It is important to distinguish these lesions from a fibrous papule, dermatofibroma, and a benign vascular proliferation. Typically, in a fibrous papule, the distinctive pattern of increased vascularity is not seen and the fibrosis shows accentuation around hair follicles. In a dermatofibroma, increased vascularity can be seen with noted stellate multinucleate cells, but the fibroplasia has a storiform pattern. As for a benign vascular proliferation, the main consideration would be an involuting hemangioma, given the typical finding of fibrosis. The parallel fibroplasia and multinucleate cells serve as distinguishing histomorphologic features separating multinucleate angiohistiocytoma from a hemangioma.

The exact categorization of multinucleate cell angiohistiocytoma remains debatable. Trauma is one thought, although in most patients there is no clear-cut traumatic trigger. In addition, its categorization as a form of benign clonal histiocytopathy can be questioned. Indeed, significant positivity is observed for factor XIIIa amidst the stellate fibrocytic elements as well as in those cells that have a multinucleate stellate osteoclast-like appearance. It might suggest that this localized eruption  could be categorized as a form of benign resident dendritic cell histiocytopathy. Other conditions that fall under this designation include Rosai-Dorfman disease, generalized eruptive histiocytosis, Erdheim-Chester disease, xanthoma disseminatum, and multicentric reticulohistiocytosis (MRH).5

Dermatopathologist October 2019 Figure 3

Figure 3. The stromal cells are highlighted by factor XIIIa and CD68.

Among the common features seen in the resident dendritic cell histiocytopathy syndromes and observed in this case is fibrosis and the tendency toward multinucleation of the histiocytic elements. Other features, such as inflammation and xanthomatous change, that are common in the other resident dendritic cell syndromes, are not a morphologic feature of multinucleate cell angiohistiocytoma. While it can be surmised that this histiocytopathy could represent a benign clonal histiocytic disorder, there is no association with any specific hematologic dyscrasia.5 It is not held to represent a paraneoplastic syndrome unlike MRH. Some patients do have evidence of an inflammatory disease, such as reactive cutaneous plasmacytosis and hidradenitis suppurativa.3,6

From a therapeutic perspective, as the condition is completely benign, no treatment is needed. More conspicuous lesions that are cosmetically disturbing can be treated with light and/or laser treatment. Intense pulsed light systems utilize a high-intensity light source emitting polychromatic light and have achieved success in treating multinucleate cell angiohistiocytoma.7 The chromophore target in a vascular lesion is oxyhemoglobin, which absorbs light energy at 418 nm, although penetration is minimal. The absorbed light energy is converted to heat, which leads to red cell destruction and thrombosis of small blood vessels.7 Fractionated ablative carbon dioxide laser treatment has also been used successfully.8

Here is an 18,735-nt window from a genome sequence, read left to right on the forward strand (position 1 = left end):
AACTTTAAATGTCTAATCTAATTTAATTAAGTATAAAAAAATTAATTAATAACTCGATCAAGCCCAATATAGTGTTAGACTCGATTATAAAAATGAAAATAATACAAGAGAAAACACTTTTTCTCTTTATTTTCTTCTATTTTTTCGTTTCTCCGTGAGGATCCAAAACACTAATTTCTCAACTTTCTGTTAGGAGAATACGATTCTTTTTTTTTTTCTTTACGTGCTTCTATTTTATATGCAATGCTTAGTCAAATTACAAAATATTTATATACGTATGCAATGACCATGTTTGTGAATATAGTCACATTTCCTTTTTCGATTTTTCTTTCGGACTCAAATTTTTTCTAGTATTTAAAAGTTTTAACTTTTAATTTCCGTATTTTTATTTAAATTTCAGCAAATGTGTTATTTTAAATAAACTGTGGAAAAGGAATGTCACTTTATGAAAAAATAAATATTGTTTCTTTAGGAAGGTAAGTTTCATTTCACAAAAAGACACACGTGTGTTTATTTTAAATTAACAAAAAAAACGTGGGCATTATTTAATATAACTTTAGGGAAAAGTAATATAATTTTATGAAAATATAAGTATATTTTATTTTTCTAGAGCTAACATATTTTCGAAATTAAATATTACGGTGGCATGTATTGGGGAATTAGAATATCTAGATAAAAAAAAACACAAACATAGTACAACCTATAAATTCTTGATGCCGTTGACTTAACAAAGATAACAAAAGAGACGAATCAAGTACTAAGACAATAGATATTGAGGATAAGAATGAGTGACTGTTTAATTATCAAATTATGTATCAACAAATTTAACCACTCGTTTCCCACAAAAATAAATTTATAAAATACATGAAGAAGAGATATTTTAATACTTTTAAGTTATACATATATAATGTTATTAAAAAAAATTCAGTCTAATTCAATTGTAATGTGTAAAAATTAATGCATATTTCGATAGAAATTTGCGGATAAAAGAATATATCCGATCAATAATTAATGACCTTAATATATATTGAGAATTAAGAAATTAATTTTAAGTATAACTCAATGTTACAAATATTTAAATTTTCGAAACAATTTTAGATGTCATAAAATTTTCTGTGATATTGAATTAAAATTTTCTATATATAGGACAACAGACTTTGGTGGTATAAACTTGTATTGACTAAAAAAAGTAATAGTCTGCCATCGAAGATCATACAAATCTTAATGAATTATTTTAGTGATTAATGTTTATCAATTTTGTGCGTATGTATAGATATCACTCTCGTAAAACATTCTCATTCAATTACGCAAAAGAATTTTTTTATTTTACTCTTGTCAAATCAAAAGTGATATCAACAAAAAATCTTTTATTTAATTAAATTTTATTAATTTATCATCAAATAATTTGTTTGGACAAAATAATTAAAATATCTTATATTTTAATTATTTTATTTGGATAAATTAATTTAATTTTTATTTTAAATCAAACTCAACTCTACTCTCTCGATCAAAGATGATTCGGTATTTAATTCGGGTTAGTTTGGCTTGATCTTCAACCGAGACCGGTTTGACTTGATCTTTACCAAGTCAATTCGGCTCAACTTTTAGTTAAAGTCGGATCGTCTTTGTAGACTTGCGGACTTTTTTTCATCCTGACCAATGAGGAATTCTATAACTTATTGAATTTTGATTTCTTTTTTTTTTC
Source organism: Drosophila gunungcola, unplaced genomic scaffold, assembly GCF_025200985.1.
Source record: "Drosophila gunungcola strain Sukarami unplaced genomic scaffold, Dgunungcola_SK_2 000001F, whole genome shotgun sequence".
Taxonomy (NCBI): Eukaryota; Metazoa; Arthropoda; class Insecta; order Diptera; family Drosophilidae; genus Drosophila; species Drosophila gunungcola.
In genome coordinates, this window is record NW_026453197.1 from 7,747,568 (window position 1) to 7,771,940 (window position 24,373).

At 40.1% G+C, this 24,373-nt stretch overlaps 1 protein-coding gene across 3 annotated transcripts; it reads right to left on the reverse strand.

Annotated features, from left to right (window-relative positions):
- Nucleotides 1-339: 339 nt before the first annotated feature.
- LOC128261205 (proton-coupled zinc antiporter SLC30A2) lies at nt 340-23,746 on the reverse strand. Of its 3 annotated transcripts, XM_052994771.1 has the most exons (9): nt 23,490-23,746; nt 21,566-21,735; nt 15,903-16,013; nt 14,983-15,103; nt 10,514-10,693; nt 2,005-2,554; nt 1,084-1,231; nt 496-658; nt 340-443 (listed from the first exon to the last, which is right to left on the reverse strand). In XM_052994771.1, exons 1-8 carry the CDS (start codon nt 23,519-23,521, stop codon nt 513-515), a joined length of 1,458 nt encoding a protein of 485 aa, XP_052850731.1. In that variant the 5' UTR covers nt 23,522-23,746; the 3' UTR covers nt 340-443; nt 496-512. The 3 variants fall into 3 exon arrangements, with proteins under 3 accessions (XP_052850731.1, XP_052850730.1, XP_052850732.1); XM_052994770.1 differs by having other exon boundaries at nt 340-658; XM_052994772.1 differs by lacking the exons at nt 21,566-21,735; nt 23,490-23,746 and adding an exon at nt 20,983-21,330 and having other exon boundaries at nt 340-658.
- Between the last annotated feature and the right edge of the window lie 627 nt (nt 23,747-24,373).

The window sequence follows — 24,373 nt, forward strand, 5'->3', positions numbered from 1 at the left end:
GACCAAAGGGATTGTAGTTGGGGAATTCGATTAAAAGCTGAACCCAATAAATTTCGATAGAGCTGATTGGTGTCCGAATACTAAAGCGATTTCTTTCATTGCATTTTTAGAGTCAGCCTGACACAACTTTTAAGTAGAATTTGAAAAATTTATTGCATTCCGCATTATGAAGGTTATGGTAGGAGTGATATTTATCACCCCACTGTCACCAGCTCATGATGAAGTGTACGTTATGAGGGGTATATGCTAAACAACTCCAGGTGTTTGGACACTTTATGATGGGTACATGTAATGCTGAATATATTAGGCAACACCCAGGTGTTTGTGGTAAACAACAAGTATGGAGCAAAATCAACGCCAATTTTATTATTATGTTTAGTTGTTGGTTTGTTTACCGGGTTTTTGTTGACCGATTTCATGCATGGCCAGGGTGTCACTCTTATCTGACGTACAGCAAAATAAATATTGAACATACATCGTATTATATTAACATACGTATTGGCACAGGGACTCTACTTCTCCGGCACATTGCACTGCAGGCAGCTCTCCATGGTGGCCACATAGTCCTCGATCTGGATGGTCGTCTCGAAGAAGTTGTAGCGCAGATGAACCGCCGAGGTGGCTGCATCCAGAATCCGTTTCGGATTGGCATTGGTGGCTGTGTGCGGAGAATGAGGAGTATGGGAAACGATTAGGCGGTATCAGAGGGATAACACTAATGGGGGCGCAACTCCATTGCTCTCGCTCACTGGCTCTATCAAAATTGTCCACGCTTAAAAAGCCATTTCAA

Dr Magro is a distinguished professor of pathology and laboratory medicine in the department of pathology at Weill Cornell Medicine in New York, NY, and section editor of The Dermatologist. Dr Ravits is senior attending at Hackensack University Medical Center in Hackensack, NJ, and a clinical associate professor of dermatology at NY-Presbyterian Hospital in New York, NY. She also has a private practice in River Edge, NJ.


1. Smith NP, Wilson Jones E. Multinucleate cell angiohistiocytoma: a new entity. Br J Dermatol. 1985;113(suppl 29):15.

2. Roy SF, Dong D, Myung P, McNiff JM. Multinucleate cell angiohistiocytoma: a clinicopathologic study of 62 cases and proposed diagnostic criteria. J Cutan Pathol. 2019;46(8):563-569. doi:10.1111/cup.13463 

3. Frew JW. Multinucleate cell angiohistiocytoma: clinicopathological correlation of 142 cases with insights into etiology and pathogenesis. Am J Dermatopathol. 2015;37(3):222-228. doi:10.1097/DAD.0000000000000075 

4. Smolle J, Auboeck L, Gogg-Retzer I, Soyer HP, Kerl H. Multinucleate cell angiohistiocytoma: a clinicopathological, immunohistochemical and ultrastructural study. Br J Dermatol. 1989;121(1):113-121. doi:10.1111/j.1365-2133.1989.tb01407.x 

5. Kazi N, Bernert R, Moussa C, Magro C. A case of generalized eruptive histiocytosis in a 23-year-old man. Dermatol Online J. 2014;20(8).  

6. Roy SF, Ghazawi FM, Tran D, Bouffard D. Cutaneous plasmacytosis and multinucleate cell angiohistiocytoma-like lesion in a patient with hepatitis B: a fortuitous triad? J Cutan Pathol. 2019;46(9):678-683. doi:10.1111/cup.13491   

7. Fernández-Jorge B, del Pozo J, García-Silva J, Barja JM, Yebra-Pimentel MT, Fonseca E. Multinucleate cell angiohistiocytoma: treatment using intense pulsed light. Dermatol Surg. 2009;35(7):1141-1143. doi:10.1111/j.1524-4725.2009.01203.x

8. Moradi Tuchayi S, Garibyan L, Lee KC. Successful treatment of multinucleate cell angiohistiocytoma with fractionated ablative CO₂ laser. JAAD Case Rep. 2019;5(4):297-299. doi:10.1016/j.jdcr.2019.01.004